Redefining the gastropub: Definition 2 - the bona-fide gastropub

pub & bar

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Related tags: Inn, Public house, Tavern

The Royal Oak in Paley Street
The Royal Oak in Paley Street
The third part of our feature series, first published in Restaurant magazine, looks at what kind of pub really makes the grade as a 'bona-fide gastropub'.

It’s rare to find an independent, owner-operated food pub that will use the term gastropub these days. Jesse Dunford Wood, chef and co-owner at The Mall Tavern in Notting Hill, west London, doesn’t like it, even though his pub embodies exactly what a good gastropub should be. “It’s a very abused term. We need a new description of pubs that cook real food for real people.” There are a few alternatives knocking around.

The phrase ‘bar and kitchen’ works for new-build venues, if not traditional pubs. ‘Pub and kitchen’ is similarly honest and simple, and suits urban pubs particularly, while ‘pub and dining rooms’ carries a hint of upmarket chic. The Copper Horse, near Scarborough, in North Yorkshire, calls itself a ‘bistropub’.

“It is important for our clients to differentiate themselves in a crowded market,” says Annie Stirk, of Absolutely Food PR & Marketing. “The Copper
Horse feels the term gastropub is tired, as is ‘dining pub’. The term bistro communicates a friendly neighbourhood feel.”

However, having gone through its first fashion cycle, the word gastropub may be ready for revival, at least by pubs that can demonstrate their credentials. What, then, constitutes a ‘real’ gastropub? Well, it should serve good beer, and set aside space for people who just want to drink. There should be affordable bar snacks and main dishes in a £9-£14 bracket. Food should be local, seasonal, cooked on-site and menus should change weekly or daily. It should be independent, owner-operated and avoid costly extras.

At The Mall Tavern, bar snacks cleverly double up as starters and the food is a refined take on pub classics (chicken Kiev, cow pie). “It’s important the food is in keeping with the pub atmosphere,” says Dunford Wood. “You don’t want to freak people out, which some chefs get wrong. They want to flex their culinary muscles in the wrong setting.”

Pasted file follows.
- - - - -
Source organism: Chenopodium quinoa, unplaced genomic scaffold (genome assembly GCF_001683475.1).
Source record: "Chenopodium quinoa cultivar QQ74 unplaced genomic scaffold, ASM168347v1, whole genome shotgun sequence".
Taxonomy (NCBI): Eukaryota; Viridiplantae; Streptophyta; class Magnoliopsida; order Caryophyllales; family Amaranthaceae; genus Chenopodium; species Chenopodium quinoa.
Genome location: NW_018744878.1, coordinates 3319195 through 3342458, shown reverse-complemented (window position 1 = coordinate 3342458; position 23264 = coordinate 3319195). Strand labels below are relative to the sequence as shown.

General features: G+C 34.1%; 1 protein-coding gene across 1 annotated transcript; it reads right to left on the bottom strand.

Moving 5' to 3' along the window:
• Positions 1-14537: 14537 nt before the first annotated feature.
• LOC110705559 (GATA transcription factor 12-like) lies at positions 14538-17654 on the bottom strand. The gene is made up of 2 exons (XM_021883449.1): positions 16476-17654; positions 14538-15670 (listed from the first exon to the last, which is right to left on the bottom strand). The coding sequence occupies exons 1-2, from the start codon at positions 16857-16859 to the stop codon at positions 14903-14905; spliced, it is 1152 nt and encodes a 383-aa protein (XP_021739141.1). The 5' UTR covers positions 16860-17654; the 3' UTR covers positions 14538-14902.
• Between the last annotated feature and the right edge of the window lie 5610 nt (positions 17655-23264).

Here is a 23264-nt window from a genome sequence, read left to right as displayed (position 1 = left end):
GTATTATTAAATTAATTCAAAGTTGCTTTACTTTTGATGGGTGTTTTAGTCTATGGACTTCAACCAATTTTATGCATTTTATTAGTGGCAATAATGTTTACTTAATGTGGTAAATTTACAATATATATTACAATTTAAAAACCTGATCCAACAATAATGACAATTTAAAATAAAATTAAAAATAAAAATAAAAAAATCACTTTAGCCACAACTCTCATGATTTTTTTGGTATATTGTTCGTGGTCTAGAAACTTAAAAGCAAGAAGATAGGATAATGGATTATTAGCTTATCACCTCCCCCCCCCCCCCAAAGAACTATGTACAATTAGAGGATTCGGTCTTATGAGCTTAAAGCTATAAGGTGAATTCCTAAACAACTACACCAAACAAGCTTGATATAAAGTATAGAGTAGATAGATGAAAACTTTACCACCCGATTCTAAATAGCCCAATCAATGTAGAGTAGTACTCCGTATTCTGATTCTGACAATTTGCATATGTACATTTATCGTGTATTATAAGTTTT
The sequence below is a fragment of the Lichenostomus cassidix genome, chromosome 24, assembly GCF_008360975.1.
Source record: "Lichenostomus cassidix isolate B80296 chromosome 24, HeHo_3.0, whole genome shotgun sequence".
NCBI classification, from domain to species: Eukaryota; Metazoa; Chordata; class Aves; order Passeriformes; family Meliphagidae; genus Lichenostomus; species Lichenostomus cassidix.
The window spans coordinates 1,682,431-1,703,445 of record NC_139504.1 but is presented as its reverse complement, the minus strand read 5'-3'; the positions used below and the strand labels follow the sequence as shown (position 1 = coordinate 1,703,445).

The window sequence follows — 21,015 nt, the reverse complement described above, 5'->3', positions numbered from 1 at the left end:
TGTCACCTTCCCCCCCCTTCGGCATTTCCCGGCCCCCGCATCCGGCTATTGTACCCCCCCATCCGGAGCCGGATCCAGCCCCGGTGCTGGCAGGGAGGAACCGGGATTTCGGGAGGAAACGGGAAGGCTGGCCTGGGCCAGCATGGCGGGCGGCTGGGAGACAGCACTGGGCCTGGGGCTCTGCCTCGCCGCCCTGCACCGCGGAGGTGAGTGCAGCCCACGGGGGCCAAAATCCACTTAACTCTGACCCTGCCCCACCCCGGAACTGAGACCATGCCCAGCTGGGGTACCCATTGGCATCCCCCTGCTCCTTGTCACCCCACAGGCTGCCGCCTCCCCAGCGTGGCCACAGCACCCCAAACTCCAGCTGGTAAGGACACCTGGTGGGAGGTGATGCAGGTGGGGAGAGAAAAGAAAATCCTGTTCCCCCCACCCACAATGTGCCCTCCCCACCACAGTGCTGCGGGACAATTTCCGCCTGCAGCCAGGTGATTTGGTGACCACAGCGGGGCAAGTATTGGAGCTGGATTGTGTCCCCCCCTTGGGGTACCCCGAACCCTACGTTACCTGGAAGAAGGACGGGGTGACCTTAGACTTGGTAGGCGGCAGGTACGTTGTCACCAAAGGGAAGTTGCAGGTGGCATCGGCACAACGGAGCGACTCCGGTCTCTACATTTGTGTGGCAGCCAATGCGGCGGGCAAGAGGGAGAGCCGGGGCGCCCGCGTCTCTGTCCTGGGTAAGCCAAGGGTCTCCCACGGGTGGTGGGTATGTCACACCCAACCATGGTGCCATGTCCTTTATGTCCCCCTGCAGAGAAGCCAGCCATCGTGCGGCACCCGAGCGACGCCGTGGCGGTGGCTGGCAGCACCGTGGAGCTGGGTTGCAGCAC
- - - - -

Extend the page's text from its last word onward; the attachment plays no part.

The Mall offers what a great gastropub should: good value, good food, good fun. But within that framework it also offers afternoon teas, private dining and a chef’s table. Similarly, The Star Inn at Harome, in North Yorkshire, has found it entirely feasible to operate on several different levels. It is a community pub (quiz nights, an ad-hoc clubhouse for the village cricket team) and a high-end restaurant delivering up to 1,500 covers a week.

“People come for the warmth of an old English pub and without the locals you wouldn’t get that atmosphere,” says chef-owner Andrew Pern. And if people call it a gastropub? “It doesn’t bother me.”

How to spot one

Often referred to as both a pub and a restaurant, a true gastropub treads the line between both. There’s often no sommelier, but the staff will have an above-average knowledge of a decent wine list and the food is often top-end restaurant quality, using seasonal and unusual ingredients. Michelin stars can feature, as can home-made bar snacks.


  • The Jack in The Green (Exeter, Devon)
  • The Harwood Arms (Fulham, west London)
  • The Star Inn at Harome (Harome, N Yorks)
  • The Royal Oak (Paley Street, Berks)
  • The Mall Tavern (Notting Hill, west London)
  • The Hinds Head (Bray, Berks)

For all the articles in our Redefining the gastropub feature click here

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